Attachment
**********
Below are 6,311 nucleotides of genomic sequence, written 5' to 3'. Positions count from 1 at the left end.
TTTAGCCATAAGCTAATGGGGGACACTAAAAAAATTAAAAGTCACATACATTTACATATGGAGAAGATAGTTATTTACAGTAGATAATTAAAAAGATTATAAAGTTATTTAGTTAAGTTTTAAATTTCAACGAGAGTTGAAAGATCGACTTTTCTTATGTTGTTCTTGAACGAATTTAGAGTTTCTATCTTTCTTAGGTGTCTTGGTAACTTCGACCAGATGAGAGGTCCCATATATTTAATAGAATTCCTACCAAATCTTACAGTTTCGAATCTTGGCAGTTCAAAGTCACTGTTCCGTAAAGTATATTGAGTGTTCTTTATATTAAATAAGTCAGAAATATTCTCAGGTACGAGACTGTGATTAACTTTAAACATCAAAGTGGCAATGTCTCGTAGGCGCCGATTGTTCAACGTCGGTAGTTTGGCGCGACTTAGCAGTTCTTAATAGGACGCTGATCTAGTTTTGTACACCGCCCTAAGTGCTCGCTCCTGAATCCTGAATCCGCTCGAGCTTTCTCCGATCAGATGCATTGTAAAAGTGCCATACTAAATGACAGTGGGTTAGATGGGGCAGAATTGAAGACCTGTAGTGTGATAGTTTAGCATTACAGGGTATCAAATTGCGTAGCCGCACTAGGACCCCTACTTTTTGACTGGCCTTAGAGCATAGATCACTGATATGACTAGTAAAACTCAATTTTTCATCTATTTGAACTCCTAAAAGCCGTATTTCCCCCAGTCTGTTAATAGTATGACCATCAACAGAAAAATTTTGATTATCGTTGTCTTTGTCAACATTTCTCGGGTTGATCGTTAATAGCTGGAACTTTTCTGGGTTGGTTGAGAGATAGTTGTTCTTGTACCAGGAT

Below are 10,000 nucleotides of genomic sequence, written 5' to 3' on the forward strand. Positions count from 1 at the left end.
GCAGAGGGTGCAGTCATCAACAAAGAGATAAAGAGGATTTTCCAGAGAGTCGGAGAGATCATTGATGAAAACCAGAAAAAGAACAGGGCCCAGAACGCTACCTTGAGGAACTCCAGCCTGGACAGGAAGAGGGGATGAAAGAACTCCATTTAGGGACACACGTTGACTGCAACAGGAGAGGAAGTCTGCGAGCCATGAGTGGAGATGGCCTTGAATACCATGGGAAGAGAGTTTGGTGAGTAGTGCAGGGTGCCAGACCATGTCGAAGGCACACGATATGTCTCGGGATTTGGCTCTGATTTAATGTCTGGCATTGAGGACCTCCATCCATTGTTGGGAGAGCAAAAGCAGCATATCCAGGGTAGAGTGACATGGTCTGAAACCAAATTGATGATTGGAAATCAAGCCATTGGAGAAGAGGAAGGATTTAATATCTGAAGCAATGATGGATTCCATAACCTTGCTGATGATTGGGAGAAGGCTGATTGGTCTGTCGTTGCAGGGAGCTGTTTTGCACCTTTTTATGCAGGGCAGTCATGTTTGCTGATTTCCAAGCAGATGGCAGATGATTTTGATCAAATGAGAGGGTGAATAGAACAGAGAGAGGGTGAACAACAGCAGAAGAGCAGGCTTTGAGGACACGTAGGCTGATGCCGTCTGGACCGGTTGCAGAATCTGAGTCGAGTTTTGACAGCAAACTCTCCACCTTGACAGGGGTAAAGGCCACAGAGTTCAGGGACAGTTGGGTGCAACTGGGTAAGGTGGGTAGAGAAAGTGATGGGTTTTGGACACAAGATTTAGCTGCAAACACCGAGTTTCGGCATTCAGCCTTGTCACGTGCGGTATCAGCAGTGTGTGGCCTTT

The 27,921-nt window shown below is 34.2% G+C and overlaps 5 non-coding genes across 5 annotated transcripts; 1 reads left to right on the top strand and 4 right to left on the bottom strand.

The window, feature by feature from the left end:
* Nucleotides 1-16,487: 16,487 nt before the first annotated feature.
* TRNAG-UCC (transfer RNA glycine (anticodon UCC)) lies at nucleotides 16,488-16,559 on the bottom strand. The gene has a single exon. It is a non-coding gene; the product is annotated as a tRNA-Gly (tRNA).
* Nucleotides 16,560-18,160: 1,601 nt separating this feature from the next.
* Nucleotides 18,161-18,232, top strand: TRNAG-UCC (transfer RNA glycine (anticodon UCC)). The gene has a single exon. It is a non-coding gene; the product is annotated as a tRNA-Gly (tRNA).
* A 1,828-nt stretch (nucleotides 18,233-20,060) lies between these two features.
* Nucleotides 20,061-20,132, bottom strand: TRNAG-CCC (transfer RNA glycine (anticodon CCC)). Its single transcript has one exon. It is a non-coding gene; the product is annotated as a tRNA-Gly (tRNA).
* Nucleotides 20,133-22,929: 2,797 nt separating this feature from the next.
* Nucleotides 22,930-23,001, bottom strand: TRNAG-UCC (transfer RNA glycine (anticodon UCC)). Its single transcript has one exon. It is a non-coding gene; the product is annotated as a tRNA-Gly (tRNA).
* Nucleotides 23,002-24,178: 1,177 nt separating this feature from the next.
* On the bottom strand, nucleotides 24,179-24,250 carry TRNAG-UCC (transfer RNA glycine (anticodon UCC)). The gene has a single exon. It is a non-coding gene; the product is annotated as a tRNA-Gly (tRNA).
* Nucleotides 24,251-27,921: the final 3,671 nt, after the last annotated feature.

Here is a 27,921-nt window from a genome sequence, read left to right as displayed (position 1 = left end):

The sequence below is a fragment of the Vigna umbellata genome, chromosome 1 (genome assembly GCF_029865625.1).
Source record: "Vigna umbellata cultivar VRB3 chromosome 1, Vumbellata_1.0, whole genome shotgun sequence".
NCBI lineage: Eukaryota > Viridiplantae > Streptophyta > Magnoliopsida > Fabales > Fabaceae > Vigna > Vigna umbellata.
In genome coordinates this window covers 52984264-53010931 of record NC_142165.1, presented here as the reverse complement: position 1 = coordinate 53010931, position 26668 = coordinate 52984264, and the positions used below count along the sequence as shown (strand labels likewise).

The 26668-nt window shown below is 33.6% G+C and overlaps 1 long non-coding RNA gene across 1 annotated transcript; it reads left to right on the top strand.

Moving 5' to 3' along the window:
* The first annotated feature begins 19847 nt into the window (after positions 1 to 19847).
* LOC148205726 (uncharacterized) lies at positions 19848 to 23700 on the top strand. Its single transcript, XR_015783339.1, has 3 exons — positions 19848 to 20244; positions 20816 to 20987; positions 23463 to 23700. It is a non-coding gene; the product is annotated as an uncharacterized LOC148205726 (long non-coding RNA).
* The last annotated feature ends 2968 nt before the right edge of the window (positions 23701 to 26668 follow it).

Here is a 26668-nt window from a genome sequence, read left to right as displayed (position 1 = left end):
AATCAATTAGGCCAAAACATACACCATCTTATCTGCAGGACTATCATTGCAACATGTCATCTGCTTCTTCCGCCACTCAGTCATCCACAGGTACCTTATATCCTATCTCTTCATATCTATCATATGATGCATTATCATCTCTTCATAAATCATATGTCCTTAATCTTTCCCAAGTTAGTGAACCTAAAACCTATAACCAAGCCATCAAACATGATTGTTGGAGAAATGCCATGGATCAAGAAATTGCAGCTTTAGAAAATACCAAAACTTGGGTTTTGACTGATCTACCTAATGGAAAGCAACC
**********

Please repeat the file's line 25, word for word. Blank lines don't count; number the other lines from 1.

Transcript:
* The first annotated feature begins 19847 nt into the window (after positions 1 to 19847).